“The enduring popularity of shows like Horrible Histories and Dora the Explorer, for younger children, proves that there is a growing call for educational television that isn’t as dry as toast. As on-demand services increasingly move into the children’s TV space, there is more room for innovators to create programmes that effectively blur the lines between fun and learning – helping to quash the tired old notion that watching television is just a spectator sport.

“With TV service providers kicking off their kids’ TV campaigns in time for the school holidays, it’s worth looking around and weighing up your options. Look for content you know they love, and consider multi-screen access. Some services limit the number of devices you can simultaneously stream on – so make sure your package fits your family. It’s also wise to go with a service that offers a parental lock giving them freedom and you peace of mind.”

Find out how you could save over £1,000 a year with uSwitch here.

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Notes to editors

uSwitch.com surveyed a nationally representative sample of 2,010 UK parents with children under the age of 11. Data was collected from 16 to 19 May 2017.

  1. Respondents were asked: ‘How many hours does your child spend watching TV (on a TV, laptop or tablet etc) on average, each day? Please specify if they are watching live TV or on demand TV’ – the mean response for live TV was 1.8 hours and the mean response for on demand TV was 1.2 hours, so the overall mean response for all TV was 3 hours. The summer holidays are typically seven weeks, or 49 days, long. 49 x 3 hours of TV = 147 hours, or 6.125 days of TV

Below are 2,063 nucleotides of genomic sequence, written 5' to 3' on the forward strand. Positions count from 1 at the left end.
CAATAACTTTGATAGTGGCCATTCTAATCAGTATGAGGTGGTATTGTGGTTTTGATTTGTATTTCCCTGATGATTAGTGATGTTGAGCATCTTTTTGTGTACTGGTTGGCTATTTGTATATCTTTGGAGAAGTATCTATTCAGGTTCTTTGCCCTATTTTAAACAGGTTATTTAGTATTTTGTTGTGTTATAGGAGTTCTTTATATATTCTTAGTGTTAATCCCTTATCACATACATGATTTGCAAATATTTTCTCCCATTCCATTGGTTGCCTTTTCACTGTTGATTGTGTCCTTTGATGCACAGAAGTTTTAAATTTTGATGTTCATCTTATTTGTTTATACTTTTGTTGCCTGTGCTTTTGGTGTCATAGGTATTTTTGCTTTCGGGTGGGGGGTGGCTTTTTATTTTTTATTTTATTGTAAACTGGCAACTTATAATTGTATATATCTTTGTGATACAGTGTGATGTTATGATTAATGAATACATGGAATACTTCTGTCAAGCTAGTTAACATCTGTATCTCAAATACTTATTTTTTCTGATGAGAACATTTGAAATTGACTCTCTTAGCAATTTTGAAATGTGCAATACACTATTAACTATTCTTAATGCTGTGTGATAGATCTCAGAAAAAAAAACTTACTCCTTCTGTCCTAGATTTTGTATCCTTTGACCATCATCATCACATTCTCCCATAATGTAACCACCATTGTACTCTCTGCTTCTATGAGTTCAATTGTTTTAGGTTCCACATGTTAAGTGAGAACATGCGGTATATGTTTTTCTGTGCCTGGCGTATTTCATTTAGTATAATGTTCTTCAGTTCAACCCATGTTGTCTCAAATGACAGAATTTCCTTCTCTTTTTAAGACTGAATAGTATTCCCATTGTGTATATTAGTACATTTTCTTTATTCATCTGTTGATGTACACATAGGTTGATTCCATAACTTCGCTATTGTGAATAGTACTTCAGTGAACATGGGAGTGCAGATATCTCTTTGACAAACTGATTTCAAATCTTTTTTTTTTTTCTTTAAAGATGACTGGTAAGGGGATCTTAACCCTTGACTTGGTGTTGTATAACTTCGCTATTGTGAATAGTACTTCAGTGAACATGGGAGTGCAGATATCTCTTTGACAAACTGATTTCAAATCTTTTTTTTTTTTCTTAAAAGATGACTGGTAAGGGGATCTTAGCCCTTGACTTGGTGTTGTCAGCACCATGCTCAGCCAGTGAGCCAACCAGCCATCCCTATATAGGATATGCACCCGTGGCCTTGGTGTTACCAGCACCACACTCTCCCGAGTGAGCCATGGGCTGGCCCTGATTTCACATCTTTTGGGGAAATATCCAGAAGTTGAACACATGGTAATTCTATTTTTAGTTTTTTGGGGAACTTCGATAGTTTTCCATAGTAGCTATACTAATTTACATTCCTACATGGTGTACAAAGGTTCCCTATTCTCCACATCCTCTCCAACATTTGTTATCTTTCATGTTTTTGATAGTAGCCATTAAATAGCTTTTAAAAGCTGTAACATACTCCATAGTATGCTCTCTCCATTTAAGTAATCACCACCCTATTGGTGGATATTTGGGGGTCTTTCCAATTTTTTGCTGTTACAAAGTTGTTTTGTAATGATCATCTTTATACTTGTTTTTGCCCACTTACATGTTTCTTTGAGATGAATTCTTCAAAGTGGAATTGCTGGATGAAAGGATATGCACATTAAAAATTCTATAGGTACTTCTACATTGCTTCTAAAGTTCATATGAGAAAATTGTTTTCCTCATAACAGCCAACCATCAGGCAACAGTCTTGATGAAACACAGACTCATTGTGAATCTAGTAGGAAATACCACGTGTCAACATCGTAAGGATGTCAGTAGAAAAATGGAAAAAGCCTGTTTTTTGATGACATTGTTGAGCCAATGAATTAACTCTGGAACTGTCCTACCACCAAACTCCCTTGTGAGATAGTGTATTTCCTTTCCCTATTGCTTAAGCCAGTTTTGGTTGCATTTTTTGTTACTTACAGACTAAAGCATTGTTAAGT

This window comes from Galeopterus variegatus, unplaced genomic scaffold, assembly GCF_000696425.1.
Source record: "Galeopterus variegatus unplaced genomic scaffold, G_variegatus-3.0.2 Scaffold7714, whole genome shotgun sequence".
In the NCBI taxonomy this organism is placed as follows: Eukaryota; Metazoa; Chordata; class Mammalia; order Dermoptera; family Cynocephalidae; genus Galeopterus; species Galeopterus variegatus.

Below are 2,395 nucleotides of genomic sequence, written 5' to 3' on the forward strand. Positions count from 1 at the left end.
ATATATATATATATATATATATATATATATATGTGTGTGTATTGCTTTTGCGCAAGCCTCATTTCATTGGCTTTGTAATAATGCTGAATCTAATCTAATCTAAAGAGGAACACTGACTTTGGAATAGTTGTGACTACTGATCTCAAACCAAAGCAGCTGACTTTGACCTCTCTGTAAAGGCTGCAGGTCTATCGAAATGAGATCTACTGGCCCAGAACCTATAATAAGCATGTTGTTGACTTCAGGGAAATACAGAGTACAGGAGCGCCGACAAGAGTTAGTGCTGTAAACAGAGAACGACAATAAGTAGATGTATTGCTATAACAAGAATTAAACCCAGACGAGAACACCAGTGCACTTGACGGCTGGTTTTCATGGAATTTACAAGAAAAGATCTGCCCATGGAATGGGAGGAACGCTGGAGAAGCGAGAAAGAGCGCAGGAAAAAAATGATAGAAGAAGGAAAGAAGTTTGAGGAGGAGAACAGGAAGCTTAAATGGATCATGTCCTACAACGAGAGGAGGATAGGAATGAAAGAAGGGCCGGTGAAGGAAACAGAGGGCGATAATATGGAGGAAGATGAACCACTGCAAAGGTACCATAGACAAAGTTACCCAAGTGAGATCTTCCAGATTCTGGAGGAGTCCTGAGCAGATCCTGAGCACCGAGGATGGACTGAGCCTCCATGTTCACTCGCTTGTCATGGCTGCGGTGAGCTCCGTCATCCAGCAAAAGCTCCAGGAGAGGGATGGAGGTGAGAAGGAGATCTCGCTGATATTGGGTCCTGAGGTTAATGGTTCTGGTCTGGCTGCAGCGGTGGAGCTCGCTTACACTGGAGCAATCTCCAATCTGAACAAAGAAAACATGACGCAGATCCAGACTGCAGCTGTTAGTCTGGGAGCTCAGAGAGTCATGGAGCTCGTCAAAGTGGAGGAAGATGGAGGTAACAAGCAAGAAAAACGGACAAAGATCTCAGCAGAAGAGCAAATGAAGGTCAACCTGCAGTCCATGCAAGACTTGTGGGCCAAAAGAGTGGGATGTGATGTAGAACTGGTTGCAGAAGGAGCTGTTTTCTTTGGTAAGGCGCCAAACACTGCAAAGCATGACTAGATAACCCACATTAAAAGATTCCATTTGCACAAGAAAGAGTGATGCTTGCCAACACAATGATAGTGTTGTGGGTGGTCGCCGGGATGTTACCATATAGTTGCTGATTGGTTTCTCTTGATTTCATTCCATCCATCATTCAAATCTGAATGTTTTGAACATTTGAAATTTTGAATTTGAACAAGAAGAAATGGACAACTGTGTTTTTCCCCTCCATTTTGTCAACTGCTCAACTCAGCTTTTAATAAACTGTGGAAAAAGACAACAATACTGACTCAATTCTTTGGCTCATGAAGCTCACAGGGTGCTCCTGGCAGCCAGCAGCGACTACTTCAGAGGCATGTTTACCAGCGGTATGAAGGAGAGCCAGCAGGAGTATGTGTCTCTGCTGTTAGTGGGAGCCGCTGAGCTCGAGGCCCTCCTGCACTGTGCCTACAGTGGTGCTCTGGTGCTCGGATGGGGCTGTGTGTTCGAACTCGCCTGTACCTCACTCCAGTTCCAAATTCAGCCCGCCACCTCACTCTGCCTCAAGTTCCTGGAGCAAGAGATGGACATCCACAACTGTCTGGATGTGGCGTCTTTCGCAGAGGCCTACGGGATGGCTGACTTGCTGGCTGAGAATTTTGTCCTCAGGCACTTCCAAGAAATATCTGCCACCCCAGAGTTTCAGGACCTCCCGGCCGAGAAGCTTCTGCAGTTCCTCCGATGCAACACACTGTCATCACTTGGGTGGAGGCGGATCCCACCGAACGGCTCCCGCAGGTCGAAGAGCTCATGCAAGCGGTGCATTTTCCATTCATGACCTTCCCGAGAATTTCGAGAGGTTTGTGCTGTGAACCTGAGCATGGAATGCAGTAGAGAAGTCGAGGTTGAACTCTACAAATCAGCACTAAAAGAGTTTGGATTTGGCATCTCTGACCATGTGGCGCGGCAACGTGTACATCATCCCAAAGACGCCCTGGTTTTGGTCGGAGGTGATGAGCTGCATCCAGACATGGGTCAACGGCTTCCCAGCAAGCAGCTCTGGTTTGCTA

2. Respondents were asked: ‘Do(es) your child(ren) use any of the following devices to watch TV?’ – 91% selected TV (live), 76% selected TV (on demand), 71% selected tablets (e.g. iPad), 48% selected PC/laptop and 47% selected mobile phone
  3. Respondents were asked: ‘What are the biggest deciding factors for you when choosing TV services for your family?’ – 37% selected ‘availability of children’s channels’, 27% selected ‘availability of entertainment channels’ and 15% selected ‘availability of sports channels’
  4. Respondents were asked: ‘Thinking about your child/children aged 0-6, what are their three favourite television programmes?’ – 40% of respondents selected Peppa Pig, 19% selected Horrid Henry, 16% selected Alvin and the Chipmunks, 15% selected Fireman Sam and 14% selected In The Night Garden
  5. Respondents were asked: ‘Thinking about your child/children aged 7-11, what are their three favourite television programmes?’ – 28% selected Scooby Doo, 28% selected Horrible Histories, 20% selected Spongebob Squarepants and 20% selected Tom and Jerry
  6. Respondents were asked: ‘Would you consider limiting your child’s screen time (i.e. time using each device) for each of the following devices during the summer’ – 79% selected yes for at least one device. 76% selected TV, 73% selected tablets, 70% selected consoles, 69% selected mobile phone, and 68% selected PC/laptop
  7. Respondents were asked: ‘How do you keep your child entertained during the summer holidays? Select up to three’ – 52% selected ‘day trips to the park’, 49% selected ‘playing in the garden’, 29% selected ‘day trips to the beach’, 14% selected ‘watching TV (live or on demand)’ and 6% selected ‘building dens’
  8. Respondents were asked: ‘How do you think your child would prefer to stay occupied during the summer? Please select 3 responses’ – 19% selected ‘playing on games consoles’, 18% selected ‘watching TV (live or on demand)’, 18% selected ‘using tablets’, 16% selected ‘drawing/painting/colouring’ and 12% selected either ‘reading – physical books’ or ‘reading – eBooks (e.g. on a Kindle or iPad)’
  9. Respondents who said that they would consider limiting their child’s screen time were asked: ‘You said that you would limit your child’s screen time, how long would you limit your child’s daily screen time to in a typical day?’ – The mean response was 2.2 hours. 60% of respondents selected between 2 and 5 hours, and 36% of respondents selected up to 1 hour.